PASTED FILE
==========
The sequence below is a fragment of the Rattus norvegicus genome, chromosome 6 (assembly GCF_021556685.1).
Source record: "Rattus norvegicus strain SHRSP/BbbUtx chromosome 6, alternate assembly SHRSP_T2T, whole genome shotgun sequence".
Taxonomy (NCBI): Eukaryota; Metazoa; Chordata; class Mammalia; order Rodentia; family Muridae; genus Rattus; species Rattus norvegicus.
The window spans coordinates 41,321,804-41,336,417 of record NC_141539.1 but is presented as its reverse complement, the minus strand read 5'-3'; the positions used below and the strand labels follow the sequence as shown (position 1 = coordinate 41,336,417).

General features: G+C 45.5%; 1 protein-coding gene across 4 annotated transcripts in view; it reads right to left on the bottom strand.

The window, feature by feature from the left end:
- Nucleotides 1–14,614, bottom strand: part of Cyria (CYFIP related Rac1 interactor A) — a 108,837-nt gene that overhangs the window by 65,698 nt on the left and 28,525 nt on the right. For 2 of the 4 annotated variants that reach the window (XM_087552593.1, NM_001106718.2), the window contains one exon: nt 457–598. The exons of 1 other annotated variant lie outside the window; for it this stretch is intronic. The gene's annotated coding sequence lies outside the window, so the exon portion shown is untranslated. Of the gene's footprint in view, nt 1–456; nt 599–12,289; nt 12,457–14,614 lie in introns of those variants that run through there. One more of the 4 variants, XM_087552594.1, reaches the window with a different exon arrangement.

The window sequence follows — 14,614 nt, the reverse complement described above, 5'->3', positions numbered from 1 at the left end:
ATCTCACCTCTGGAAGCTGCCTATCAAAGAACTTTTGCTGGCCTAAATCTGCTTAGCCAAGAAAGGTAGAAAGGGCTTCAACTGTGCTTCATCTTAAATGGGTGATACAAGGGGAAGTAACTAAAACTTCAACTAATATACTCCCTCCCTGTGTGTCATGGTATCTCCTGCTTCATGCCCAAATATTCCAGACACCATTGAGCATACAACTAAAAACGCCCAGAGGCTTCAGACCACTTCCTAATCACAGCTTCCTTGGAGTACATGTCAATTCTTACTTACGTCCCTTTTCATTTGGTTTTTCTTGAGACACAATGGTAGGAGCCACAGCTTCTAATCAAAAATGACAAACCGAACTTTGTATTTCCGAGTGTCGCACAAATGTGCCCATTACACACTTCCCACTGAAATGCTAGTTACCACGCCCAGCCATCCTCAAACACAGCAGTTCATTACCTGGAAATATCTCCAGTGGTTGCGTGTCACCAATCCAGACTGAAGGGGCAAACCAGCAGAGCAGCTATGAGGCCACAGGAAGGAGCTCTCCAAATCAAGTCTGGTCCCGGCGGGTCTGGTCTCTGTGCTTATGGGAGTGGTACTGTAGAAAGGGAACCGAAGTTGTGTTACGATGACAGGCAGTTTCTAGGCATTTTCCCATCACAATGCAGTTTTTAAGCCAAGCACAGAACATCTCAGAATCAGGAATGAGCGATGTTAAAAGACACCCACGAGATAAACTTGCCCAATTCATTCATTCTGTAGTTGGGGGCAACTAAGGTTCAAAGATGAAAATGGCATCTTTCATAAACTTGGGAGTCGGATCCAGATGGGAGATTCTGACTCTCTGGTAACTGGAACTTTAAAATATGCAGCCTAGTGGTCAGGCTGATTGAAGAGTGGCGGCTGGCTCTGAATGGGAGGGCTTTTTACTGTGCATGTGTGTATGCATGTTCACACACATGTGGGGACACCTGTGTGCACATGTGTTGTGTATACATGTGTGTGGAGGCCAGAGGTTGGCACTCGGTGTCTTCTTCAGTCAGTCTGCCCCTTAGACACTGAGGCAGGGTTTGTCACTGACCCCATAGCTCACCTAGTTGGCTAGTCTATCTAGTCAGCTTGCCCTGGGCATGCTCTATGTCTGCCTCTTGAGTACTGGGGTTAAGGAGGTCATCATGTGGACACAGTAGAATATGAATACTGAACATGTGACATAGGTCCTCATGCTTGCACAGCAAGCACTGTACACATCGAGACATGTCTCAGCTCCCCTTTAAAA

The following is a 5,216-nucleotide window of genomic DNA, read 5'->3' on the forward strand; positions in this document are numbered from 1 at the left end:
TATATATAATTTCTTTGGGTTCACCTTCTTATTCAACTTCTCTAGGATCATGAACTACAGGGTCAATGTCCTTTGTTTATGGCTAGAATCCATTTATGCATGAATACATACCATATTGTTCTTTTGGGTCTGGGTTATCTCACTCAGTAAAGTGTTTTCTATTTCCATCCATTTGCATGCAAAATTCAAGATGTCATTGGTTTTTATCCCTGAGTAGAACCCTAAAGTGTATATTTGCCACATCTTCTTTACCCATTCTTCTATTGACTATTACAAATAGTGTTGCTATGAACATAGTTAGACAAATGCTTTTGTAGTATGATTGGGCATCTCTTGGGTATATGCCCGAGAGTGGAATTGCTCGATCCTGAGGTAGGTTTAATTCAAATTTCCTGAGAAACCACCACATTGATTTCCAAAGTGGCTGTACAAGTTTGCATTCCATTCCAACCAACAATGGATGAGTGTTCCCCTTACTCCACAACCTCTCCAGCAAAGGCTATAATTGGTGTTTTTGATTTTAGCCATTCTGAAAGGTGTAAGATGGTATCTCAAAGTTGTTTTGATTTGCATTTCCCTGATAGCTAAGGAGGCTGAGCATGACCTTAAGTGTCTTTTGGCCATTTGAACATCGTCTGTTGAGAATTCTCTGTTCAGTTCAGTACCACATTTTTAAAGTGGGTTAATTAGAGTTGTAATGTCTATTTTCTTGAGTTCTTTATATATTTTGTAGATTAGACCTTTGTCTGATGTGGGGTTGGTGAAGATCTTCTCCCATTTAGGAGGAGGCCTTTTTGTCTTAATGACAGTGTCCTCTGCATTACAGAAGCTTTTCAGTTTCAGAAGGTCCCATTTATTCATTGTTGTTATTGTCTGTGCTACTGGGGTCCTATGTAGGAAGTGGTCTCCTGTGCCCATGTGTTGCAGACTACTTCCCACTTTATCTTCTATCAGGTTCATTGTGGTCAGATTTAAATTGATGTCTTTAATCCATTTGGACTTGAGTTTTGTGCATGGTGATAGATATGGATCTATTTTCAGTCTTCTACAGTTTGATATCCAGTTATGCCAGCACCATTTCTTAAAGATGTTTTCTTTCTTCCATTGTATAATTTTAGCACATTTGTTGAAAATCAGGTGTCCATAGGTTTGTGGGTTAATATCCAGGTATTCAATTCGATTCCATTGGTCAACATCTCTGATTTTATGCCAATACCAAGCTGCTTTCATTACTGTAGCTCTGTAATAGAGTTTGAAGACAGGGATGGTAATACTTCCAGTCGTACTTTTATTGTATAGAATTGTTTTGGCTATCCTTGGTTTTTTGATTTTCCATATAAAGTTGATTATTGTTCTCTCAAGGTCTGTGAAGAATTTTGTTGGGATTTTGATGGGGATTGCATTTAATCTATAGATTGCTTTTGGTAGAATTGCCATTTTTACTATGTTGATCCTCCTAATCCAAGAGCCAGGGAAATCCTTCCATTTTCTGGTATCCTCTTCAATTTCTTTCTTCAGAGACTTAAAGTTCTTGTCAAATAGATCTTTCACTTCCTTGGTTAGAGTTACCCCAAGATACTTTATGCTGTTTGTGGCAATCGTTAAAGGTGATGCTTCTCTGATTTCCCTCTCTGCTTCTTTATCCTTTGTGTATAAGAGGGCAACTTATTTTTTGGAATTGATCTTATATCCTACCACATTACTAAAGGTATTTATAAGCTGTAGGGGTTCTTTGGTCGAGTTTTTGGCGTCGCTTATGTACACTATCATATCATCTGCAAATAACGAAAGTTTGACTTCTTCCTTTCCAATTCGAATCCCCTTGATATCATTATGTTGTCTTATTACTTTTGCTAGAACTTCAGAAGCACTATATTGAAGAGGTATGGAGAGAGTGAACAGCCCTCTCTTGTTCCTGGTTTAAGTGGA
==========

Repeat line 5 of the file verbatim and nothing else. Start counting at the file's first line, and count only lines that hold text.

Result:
General features: G+C 45.5%; 1 protein-coding gene across 4 annotated transcripts in view; it reads right to left on the bottom strand.